Black Meetings and Tourism

July/Aug 2011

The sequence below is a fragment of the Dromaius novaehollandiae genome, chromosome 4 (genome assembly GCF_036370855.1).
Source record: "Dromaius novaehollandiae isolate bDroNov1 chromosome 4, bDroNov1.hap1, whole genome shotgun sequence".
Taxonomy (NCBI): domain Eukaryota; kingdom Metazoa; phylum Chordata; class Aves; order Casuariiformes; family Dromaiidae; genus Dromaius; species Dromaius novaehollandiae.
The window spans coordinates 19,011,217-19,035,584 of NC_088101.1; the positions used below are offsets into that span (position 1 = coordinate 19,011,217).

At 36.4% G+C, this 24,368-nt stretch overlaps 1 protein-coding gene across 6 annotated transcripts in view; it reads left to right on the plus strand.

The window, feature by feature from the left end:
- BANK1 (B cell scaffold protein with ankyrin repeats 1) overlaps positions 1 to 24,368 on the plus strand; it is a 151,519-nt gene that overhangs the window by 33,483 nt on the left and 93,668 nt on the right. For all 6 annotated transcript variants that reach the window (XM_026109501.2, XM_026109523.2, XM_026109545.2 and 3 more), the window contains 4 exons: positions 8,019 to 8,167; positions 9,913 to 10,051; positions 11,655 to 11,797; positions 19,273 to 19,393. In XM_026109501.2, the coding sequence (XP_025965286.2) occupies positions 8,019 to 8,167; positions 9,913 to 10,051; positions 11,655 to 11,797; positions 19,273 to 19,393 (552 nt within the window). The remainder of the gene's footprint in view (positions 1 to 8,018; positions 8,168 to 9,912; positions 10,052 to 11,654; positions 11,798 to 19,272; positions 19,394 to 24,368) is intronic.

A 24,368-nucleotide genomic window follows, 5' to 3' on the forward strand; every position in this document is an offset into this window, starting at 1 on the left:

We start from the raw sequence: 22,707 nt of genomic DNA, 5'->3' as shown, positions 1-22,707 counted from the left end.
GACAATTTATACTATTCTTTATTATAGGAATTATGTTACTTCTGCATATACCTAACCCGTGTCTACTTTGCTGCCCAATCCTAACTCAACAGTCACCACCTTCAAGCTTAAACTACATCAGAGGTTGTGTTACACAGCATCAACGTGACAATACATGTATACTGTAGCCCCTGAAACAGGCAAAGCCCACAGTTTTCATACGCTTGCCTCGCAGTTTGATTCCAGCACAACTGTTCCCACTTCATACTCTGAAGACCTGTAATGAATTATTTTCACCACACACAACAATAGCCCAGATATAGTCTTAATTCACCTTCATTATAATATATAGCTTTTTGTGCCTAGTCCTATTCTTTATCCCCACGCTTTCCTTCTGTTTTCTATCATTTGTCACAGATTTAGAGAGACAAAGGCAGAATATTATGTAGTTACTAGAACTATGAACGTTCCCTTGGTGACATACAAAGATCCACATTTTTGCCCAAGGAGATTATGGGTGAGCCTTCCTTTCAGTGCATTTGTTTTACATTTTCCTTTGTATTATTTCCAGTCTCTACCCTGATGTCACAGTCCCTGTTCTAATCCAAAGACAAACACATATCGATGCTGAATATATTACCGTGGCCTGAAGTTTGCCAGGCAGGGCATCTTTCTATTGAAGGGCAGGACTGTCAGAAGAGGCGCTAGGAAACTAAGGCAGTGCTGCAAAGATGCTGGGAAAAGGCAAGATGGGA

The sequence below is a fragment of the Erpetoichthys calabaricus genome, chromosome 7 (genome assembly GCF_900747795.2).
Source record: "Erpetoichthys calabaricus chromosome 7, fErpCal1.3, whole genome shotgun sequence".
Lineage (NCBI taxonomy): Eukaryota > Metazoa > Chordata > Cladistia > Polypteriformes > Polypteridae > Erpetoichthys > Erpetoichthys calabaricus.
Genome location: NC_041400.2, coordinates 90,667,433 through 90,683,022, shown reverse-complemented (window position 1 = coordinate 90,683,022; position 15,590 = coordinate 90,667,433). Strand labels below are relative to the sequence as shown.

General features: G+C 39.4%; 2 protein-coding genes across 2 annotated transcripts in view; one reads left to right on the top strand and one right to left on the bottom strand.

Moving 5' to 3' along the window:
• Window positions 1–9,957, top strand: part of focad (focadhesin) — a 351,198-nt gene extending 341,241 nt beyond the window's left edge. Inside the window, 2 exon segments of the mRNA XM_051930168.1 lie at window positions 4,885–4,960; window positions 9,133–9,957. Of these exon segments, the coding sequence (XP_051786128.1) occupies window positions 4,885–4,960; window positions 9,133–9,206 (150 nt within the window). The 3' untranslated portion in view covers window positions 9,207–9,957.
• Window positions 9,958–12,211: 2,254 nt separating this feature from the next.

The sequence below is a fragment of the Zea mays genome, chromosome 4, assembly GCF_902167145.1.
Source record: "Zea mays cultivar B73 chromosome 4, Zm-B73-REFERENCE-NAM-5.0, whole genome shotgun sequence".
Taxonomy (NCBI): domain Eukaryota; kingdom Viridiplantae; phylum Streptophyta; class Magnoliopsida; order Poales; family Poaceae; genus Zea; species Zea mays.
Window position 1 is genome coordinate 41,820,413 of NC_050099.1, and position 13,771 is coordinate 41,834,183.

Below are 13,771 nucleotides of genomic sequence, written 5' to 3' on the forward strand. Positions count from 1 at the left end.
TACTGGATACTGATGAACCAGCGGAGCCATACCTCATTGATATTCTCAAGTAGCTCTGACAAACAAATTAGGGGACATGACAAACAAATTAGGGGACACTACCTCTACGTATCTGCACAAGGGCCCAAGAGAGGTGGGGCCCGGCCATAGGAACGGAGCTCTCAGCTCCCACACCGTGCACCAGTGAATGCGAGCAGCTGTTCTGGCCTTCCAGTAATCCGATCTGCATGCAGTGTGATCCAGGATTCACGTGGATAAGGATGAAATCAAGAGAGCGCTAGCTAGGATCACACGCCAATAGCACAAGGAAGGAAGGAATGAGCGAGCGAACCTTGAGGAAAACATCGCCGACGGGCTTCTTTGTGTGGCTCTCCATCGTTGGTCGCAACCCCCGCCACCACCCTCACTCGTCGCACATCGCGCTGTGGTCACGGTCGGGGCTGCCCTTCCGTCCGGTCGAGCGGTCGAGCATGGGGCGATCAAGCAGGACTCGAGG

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BY MICHAEL BENNETT of revenues for almost every country on the planet. According to the World Travel and Tourism Council The (WTTC) the industry represents over nine percent of global Gross Domestic Product (GDP) and employs 258 million peo- ple worldwide representing eight percent of the global work- force. According to theWTTC’s broadest measure, the impact of travel and tourism activity exceeds $5.7 trillion annually. Here in the United States, according to the U.S. Travel Association, the industry generated $1.8 trillion in economic output in 2010 and directly generated $118 billion in tax rev- enues – not to mention the 14 million people the industry employs. Yet many of our elected officials don’t understand the economics of what we do until a fiscal crisis hits forcing them to make some rather Draconian budgets cuts. So, we feel it’s important to highlight those leaders who understand tourism/meetings and its importance to the global economy. We looked for leaders who support us with more than just eloquent words – although that does help at times, but we were more interested in deeds and action. What legislative agenda items do they support to advance our cause? Do they help with infrastructure issues such as building larger conven- tion centers, airport expansion or tourist attractions that show- case African-American themes as part of their overall package? Do they help with workforce or vendor/supplier diversity? travel, tourismand hospitality indus- try is one of themost dynamic indus- tries in today’s global economy. It’s typically one of the top three sources MICHAEL A. NUTTER MAYOR PHILADELPHIA, PA Mayor Nutter runs one of America’s most dynamic tourism and meetings/conventions destinations. Without his support many of the initiatives that helped Philadelphia set an all-time record for booked hotel rooms in 2010 – over fourmillion roomnights,might not have been possible. Like many of the elected leaders profiled below,Mayor Nutter served in key leadership positions within the tourism, hospitality and conven- tion industry before assuming his current office. From2003 – 2007, Nutter served as chairman of the Pennsylvania Convention Center Authority Board. In that position, the soon-to-be mayor crafted a groundbreaking labor-manage- ment agreement and helped to bring about the $786 million expansion of the Pennsylvania Convention Center. The Center was completed in March and had convention business booked into the newly expanded facility even before the doors opened. Mayor Nutter is one of those leaders who “gets it,” – the importance of our industry to his city. “As Mayor of the fifth largest city in the country, the birthplace of our Nation, I am well aware of how important tourism is for this city’s economic vitality. Philadelphia has some of the best hospitality and tourism professionals in the industry, more than 56,000 working hard to attract leisure Black Meetings & Tourism July/August 2011: 45

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